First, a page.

A low-budget feature from brothers David and Alistair Mackenzie, "The Last Great Wilderness" begins as a comedy gangster thriller, then wanders into horror film territory (which is why it's already been described as Monarch of the Glen meets "The Wicker Man"), before subverting all expectations and delivering something altogether different instead.
Charlie (Alistair Mackenzie) is on his way to burn down the house of the musician who ran off with his wife. Vincente (Jonny Phillips) is a Spanish/Cockney Lothario fleeing from a vicious mobster who wants to castrate him.
Meeting up at a service station on the way to Scotland, they're an unlikely pair of road trippers, yet they're not half as weird as the people they encounter when they run out of petrol near an isolated guesthouse in the Highlands...
Shot in a rough'n'ready style on digital video - where the washed out colours give the misty Highlands an uneasy atmosphere - this captures the otherworldly quality of the glens.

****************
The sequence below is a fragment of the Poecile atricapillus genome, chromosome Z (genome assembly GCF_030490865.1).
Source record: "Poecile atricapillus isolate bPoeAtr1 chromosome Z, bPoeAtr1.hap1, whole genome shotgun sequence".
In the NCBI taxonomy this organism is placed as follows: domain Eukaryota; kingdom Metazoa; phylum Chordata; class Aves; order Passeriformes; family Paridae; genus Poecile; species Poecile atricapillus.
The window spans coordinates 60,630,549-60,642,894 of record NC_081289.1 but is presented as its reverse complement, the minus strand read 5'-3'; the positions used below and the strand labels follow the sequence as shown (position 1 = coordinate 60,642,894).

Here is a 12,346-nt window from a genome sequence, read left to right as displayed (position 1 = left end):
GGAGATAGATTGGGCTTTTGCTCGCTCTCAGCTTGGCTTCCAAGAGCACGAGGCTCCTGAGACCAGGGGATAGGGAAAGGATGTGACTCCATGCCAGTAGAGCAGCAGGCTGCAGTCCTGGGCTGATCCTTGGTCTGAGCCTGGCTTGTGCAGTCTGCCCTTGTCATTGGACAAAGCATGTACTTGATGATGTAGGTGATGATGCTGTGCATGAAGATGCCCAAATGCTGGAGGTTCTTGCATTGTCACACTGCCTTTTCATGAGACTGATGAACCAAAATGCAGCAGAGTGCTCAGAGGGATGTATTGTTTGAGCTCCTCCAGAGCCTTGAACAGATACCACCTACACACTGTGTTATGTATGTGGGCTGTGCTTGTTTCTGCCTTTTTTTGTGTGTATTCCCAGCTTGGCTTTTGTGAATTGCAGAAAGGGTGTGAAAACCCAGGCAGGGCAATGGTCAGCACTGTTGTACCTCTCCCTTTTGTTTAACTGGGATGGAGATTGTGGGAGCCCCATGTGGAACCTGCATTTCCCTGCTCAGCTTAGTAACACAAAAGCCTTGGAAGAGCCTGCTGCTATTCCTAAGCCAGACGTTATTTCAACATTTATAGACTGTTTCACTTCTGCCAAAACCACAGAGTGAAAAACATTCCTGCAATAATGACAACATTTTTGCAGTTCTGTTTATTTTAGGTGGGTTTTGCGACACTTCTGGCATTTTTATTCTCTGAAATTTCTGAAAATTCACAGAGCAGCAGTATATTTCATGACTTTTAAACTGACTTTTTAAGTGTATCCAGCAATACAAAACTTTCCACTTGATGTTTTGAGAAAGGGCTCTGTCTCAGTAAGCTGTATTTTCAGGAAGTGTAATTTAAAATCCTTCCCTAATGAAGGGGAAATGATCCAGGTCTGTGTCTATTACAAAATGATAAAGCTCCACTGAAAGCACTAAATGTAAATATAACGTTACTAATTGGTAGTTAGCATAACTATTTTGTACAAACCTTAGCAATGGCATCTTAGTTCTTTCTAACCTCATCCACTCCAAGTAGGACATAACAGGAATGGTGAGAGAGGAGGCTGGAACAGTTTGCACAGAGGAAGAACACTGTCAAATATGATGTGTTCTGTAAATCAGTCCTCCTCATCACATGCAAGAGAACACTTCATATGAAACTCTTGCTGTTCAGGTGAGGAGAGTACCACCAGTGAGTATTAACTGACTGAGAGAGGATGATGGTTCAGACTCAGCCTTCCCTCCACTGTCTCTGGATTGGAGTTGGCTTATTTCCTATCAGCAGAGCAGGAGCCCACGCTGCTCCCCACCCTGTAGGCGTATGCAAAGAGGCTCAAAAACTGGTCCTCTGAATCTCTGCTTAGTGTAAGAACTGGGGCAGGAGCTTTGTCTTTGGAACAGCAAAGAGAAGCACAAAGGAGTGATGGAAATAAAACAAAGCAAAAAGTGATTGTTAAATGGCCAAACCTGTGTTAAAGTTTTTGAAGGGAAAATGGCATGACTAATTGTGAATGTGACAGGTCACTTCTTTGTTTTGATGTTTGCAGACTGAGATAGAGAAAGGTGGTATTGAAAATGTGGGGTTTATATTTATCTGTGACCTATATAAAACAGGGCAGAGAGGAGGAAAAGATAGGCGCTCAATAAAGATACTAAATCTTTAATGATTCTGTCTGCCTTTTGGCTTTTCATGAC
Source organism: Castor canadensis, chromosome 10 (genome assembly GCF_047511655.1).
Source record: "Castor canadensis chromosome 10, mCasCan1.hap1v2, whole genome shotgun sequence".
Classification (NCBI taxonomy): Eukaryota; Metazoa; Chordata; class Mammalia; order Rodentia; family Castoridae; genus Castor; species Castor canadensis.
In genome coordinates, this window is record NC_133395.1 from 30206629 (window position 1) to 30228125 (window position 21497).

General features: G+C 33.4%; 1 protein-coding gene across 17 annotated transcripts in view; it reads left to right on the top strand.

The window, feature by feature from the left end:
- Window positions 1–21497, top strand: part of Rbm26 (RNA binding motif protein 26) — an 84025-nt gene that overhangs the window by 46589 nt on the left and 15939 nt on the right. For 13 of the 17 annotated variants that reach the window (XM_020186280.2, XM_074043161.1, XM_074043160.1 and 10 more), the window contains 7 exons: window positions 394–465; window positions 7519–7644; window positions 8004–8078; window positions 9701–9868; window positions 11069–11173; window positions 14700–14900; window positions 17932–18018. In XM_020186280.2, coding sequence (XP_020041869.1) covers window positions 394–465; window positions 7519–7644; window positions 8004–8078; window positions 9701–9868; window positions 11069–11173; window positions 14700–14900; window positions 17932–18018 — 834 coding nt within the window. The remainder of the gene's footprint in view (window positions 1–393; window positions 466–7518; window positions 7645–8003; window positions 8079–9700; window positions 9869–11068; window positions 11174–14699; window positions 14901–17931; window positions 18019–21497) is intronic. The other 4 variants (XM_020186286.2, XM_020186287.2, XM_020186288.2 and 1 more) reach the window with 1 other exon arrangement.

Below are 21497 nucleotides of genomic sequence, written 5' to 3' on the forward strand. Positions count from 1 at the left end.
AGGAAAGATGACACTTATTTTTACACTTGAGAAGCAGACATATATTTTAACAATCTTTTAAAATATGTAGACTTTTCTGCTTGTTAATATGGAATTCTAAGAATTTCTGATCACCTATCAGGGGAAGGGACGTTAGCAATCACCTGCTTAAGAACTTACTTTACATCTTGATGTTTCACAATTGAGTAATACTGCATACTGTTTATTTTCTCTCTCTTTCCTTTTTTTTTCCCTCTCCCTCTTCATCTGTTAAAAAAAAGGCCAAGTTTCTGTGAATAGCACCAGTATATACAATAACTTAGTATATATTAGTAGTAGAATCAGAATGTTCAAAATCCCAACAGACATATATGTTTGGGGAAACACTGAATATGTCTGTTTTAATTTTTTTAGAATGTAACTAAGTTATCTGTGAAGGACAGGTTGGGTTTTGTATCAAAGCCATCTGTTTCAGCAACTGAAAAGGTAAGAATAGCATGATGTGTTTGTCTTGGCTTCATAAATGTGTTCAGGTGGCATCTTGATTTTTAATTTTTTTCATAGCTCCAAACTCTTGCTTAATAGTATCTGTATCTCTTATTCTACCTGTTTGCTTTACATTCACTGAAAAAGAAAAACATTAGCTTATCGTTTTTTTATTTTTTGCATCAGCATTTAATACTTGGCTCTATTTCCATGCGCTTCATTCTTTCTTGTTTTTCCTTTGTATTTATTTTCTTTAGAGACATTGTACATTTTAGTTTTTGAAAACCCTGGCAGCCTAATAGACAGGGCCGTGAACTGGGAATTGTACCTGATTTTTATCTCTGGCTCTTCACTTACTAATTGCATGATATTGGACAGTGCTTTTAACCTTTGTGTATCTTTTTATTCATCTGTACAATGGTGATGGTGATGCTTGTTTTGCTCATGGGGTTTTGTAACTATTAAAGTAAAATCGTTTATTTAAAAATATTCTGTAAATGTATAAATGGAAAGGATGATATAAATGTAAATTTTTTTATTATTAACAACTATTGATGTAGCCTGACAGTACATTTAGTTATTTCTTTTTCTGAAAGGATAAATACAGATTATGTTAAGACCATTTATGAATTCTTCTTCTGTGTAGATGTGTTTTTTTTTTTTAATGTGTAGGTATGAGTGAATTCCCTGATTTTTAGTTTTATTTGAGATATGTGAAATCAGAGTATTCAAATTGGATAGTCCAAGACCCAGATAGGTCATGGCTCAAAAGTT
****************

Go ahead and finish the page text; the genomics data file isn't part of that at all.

It's a shame, then, that the focus on the contrived, oddball characters squanders the film's initial promise.
It ends up chasing after a silly plot in which psychotherapist Ruaridh (David Hayman) leads his patients and the new arrivals towards a rather unconvincing kind of redemption.
Blighted by production difficulties and suffering from the hopeful naiveté which is normally found in a first feature (it's actually the director's fourth film), "The Last Great Wilderness" is a quirky oddity that, in spite of its faults, is a refreshing riposte to the blandness of much mainstream film production.
There's enough verve here to suggest that David MacKenzie's leap into big-budget filmmaking (with adaptations of Alexander Trocchi's novel "Young Adam", and Patrick McGrath's "Asylum") might promise greater things yet.